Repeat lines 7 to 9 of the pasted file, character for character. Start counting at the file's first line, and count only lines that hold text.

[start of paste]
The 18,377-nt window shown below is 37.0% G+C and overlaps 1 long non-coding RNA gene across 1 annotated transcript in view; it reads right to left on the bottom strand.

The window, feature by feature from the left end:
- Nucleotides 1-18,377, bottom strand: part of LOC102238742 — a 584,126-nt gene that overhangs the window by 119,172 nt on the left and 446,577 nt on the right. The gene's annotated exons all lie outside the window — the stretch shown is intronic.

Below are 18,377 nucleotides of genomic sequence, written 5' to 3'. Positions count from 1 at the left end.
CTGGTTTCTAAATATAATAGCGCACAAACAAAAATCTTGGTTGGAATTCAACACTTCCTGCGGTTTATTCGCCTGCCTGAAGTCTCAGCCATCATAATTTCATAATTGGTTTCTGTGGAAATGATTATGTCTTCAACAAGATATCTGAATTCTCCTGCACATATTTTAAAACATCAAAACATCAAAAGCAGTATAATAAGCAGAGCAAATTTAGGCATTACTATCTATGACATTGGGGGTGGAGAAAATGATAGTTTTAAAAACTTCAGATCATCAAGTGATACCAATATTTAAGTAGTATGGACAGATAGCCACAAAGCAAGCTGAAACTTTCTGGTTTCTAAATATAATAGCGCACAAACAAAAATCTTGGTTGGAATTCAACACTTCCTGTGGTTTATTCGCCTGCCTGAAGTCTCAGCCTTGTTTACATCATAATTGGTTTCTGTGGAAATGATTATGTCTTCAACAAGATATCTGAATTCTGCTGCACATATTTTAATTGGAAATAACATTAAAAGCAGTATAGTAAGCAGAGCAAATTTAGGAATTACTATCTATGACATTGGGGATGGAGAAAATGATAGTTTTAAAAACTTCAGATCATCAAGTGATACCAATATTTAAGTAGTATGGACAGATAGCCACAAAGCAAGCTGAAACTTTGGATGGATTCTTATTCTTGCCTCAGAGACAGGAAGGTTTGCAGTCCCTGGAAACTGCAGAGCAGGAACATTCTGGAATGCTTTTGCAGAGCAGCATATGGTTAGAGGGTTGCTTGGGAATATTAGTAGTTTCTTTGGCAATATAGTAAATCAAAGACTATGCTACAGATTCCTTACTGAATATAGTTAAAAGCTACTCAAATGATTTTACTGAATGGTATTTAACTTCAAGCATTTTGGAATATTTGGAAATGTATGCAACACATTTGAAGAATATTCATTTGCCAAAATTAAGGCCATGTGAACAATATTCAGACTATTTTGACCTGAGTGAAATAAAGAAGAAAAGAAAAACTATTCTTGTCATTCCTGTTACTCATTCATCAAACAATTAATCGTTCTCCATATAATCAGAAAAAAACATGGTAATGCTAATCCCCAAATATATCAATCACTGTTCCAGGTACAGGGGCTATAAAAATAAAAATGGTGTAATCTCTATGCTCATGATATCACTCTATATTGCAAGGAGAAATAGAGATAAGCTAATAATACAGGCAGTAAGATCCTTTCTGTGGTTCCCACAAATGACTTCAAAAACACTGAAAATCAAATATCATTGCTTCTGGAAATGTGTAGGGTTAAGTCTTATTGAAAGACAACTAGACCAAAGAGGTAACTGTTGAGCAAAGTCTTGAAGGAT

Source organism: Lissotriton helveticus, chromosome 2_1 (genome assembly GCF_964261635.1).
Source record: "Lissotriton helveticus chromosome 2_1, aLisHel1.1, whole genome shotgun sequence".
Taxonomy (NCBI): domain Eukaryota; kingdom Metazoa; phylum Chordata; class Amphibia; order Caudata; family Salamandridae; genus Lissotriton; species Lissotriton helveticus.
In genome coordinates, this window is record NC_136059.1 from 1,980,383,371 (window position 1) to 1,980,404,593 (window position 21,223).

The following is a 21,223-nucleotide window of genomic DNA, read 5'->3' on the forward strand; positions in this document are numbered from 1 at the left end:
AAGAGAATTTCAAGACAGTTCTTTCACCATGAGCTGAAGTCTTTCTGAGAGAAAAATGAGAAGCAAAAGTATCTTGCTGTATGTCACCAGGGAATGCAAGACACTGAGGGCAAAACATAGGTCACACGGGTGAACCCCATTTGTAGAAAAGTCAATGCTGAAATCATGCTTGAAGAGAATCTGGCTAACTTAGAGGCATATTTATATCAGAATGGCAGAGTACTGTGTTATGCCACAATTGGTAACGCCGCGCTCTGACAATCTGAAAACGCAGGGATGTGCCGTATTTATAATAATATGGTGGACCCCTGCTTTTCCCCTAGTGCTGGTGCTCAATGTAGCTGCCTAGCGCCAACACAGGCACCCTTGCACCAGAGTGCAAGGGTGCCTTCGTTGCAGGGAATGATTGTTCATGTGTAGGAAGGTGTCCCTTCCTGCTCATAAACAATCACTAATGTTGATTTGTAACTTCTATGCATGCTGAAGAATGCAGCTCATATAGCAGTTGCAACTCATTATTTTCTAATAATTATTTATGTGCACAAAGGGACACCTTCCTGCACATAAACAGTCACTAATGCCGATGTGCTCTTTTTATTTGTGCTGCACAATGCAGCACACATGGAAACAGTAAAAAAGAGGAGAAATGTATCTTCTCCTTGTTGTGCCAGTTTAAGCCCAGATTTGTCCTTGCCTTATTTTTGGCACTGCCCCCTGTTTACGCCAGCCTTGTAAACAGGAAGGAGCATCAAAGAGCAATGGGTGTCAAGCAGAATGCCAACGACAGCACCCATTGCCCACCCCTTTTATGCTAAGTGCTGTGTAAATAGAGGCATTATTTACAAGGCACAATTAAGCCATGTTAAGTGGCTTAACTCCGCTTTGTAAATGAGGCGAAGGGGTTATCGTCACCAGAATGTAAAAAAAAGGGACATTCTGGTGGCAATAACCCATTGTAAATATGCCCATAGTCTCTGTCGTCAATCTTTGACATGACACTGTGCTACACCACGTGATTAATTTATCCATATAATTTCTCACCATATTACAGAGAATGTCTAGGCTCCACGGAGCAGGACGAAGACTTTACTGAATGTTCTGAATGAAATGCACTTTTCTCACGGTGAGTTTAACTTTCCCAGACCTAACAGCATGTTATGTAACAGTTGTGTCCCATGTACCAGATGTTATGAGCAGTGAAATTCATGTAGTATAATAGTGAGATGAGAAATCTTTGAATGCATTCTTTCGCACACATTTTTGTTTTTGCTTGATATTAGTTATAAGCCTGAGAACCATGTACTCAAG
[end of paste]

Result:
Source record: "Lissotriton helveticus chromosome 2_1, aLisHel1.1, whole genome shotgun sequence".
Taxonomy (NCBI): domain Eukaryota; kingdom Metazoa; phylum Chordata; class Amphibia; order Caudata; family Salamandridae; genus Lissotriton; species Lissotriton helveticus.
In genome coordinates, this window is record NC_136059.1 from 1,980,383,371 (window position 1) to 1,980,404,593 (window position 21,223).